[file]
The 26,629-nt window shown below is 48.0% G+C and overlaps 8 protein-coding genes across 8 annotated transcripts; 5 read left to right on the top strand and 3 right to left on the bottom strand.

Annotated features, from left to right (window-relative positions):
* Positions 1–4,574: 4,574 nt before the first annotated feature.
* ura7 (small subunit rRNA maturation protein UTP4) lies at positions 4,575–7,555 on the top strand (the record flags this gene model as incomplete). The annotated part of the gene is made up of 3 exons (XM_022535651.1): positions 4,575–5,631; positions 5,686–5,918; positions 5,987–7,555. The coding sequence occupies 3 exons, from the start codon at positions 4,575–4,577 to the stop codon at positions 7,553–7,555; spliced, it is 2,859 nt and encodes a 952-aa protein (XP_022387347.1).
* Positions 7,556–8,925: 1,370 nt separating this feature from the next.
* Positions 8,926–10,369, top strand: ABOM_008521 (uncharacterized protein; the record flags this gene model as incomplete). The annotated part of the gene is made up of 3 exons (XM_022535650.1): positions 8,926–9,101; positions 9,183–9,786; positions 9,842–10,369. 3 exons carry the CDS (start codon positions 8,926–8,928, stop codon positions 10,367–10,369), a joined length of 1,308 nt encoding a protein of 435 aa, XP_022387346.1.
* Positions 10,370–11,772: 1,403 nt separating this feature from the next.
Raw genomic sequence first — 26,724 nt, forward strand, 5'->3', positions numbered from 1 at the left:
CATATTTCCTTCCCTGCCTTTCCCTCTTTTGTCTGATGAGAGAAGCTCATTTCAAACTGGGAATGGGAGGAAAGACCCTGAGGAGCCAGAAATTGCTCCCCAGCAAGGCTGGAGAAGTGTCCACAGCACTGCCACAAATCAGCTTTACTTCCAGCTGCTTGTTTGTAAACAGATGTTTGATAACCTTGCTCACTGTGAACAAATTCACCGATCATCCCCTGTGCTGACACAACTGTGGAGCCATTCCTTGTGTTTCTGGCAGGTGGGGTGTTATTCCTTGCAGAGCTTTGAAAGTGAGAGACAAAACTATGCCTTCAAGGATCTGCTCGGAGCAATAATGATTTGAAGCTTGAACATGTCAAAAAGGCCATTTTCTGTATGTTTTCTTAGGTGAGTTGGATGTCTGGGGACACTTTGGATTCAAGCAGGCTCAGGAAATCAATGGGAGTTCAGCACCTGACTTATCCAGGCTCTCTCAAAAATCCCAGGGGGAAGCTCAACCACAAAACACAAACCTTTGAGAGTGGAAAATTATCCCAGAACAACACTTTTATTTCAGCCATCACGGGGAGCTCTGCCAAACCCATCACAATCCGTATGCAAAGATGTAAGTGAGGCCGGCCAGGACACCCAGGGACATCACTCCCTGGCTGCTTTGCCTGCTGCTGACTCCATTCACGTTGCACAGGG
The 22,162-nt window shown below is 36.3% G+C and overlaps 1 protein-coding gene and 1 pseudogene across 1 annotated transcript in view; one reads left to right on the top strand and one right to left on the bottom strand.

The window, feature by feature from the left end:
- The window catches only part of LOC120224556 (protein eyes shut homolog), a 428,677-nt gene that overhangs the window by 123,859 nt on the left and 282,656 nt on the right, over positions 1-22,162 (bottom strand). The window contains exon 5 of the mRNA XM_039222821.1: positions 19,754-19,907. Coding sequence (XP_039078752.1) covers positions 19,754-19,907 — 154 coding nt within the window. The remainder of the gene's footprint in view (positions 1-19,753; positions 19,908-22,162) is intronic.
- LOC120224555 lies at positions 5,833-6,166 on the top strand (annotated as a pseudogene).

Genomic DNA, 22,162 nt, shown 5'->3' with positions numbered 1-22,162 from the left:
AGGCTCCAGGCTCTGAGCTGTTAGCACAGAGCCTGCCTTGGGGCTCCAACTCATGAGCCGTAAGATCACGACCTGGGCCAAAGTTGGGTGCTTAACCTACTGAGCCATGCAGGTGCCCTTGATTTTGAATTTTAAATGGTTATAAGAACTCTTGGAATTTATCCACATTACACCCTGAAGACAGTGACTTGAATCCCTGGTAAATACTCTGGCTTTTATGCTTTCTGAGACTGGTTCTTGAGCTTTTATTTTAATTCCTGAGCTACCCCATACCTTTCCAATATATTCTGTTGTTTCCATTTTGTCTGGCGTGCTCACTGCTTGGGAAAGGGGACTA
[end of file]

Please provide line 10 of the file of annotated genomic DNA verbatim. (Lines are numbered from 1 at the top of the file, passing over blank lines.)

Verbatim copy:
The 22,162-nt window shown below is 36.3% G+C and overlaps 1 protein-coding gene and 1 pseudogene across 1 annotated transcript in view; one reads left to right on the top strand and one right to left on the bottom strand.